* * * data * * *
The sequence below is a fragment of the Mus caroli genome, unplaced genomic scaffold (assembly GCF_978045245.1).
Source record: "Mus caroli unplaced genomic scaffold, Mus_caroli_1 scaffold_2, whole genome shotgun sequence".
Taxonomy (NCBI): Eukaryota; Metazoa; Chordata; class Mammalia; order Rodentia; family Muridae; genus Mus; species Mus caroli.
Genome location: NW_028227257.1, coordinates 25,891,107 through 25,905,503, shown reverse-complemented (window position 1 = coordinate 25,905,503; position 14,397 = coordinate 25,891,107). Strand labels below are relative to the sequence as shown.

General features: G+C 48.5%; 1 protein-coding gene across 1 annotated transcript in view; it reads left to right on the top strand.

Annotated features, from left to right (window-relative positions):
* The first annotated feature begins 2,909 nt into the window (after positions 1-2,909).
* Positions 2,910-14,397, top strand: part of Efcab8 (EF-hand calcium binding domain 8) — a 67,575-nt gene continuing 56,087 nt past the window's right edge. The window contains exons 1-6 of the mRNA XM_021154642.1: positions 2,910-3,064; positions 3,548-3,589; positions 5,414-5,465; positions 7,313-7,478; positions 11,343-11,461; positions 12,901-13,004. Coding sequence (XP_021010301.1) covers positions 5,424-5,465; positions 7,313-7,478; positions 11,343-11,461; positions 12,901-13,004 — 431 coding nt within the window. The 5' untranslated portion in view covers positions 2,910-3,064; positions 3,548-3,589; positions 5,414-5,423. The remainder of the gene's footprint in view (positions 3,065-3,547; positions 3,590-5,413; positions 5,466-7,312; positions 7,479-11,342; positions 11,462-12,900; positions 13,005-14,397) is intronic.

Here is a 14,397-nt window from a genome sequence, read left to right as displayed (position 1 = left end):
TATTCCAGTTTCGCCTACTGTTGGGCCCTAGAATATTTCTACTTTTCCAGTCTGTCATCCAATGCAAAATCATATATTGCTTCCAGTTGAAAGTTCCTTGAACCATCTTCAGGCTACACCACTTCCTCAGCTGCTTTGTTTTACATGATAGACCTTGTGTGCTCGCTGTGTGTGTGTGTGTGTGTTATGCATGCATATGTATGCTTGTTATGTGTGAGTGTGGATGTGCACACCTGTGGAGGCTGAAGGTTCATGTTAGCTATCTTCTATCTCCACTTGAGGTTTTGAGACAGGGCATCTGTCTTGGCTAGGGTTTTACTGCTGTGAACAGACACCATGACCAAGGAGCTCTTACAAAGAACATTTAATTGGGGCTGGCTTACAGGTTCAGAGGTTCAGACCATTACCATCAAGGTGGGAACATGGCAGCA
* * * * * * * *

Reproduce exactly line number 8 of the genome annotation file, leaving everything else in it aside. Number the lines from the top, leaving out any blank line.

* Positions 2,910-14,397, top strand: part of Efcab8 (EF-hand calcium binding domain 8) — a 67,575-nt gene continuing 56,087 nt past the window's right edge. The window contains exons 1-6 of the mRNA XM_021154642.1: positions 2,910-3,064; positions 3,548-3,589; positions 5,414-5,465; positions 7,313-7,478; positions 11,343-11,461; positions 12,901-13,004. Coding sequence (XP_021010301.1) covers positions 5,424-5,465; positions 7,313-7,478; positions 11,343-11,461; positions 12,901-13,004 — 431 coding nt within the window. The 5' untranslated portion in view covers positions 2,910-3,064; positions 3,548-3,589; positions 5,414-5,423. The remainder of the gene's footprint in view (positions 3,065-3,547; positions 3,590-5,413; positions 5,466-7,312; positions 7,479-11,342; positions 11,462-12,900; positions 13,005-14,397) is intronic.